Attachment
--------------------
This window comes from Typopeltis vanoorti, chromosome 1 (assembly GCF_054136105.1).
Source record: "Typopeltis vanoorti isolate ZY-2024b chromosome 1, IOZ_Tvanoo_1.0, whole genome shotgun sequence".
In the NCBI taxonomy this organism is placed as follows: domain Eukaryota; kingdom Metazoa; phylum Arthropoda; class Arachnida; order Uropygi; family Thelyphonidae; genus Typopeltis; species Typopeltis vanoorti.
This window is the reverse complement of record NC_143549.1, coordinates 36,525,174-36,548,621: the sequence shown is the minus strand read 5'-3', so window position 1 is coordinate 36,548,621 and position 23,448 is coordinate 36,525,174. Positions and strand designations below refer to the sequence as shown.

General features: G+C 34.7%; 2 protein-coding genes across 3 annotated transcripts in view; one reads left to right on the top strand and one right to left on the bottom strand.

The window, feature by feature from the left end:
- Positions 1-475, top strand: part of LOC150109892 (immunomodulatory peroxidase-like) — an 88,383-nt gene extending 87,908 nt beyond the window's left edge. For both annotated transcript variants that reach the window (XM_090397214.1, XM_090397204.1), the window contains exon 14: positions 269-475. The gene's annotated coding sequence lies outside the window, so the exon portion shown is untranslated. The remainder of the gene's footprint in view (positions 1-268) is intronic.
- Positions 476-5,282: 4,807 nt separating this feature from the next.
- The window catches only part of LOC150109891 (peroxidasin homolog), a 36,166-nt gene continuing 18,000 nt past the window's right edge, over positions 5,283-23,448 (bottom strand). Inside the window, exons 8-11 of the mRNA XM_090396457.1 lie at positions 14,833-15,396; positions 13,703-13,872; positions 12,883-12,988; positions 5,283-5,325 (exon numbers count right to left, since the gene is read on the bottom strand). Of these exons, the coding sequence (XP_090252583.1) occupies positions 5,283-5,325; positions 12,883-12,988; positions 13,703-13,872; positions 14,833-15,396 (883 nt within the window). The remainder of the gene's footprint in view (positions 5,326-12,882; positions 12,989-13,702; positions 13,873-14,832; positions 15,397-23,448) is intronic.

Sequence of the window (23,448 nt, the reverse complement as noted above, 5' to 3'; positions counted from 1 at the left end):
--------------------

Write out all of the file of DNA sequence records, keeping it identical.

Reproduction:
This window comes from Typopeltis vanoorti, chromosome 1 (assembly GCF_054136105.1).
Source record: "Typopeltis vanoorti isolate ZY-2024b chromosome 1, IOZ_Tvanoo_1.0, whole genome shotgun sequence".
In the NCBI taxonomy this organism is placed as follows: domain Eukaryota; kingdom Metazoa; phylum Arthropoda; class Arachnida; order Uropygi; family Thelyphonidae; genus Typopeltis; species Typopeltis vanoorti.
This window is the reverse complement of record NC_143549.1, coordinates 36,525,174-36,548,621: the sequence shown is the minus strand read 5'-3', so window position 1 is coordinate 36,548,621 and position 23,448 is coordinate 36,525,174. Positions and strand designations below refer to the sequence as shown.

General features: G+C 34.7%; 2 protein-coding genes across 3 annotated transcripts in view; one reads left to right on the top strand and one right to left on the bottom strand.

The window, feature by feature from the left end:
- Positions 1-475, top strand: part of LOC150109892 (immunomodulatory peroxidase-like) — an 88,383-nt gene extending 87,908 nt beyond the window's left edge. For both annotated transcript variants that reach the window (XM_090397214.1, XM_090397204.1), the window contains exon 14: positions 269-475. The gene's annotated coding sequence lies outside the window, so the exon portion shown is untranslated. The remainder of the gene's footprint in view (positions 1-268) is intronic.
- Positions 476-5,282: 4,807 nt separating this feature from the next.
- The window catches only part of LOC150109891 (peroxidasin homolog), a 36,166-nt gene continuing 18,000 nt past the window's right edge, over positions 5,283-23,448 (bottom strand). Inside the window, exons 8-11 of the mRNA XM_090396457.1 lie at positions 14,833-15,396; positions 13,703-13,872; positions 12,883-12,988; positions 5,283-5,325 (exon numbers count right to left, since the gene is read on the bottom strand). Of these exons, the coding sequence (XP_090252583.1) occupies positions 5,283-5,325; positions 12,883-12,988; positions 13,703-13,872; positions 14,833-15,396 (883 nt within the window). The remainder of the gene's footprint in view (positions 5,326-12,882; positions 12,989-13,702; positions 13,873-14,832; positions 15,397-23,448) is intronic.

Sequence of the window (23,448 nt, the reverse complement as noted above, 5' to 3'; positions counted from 1 at the left end):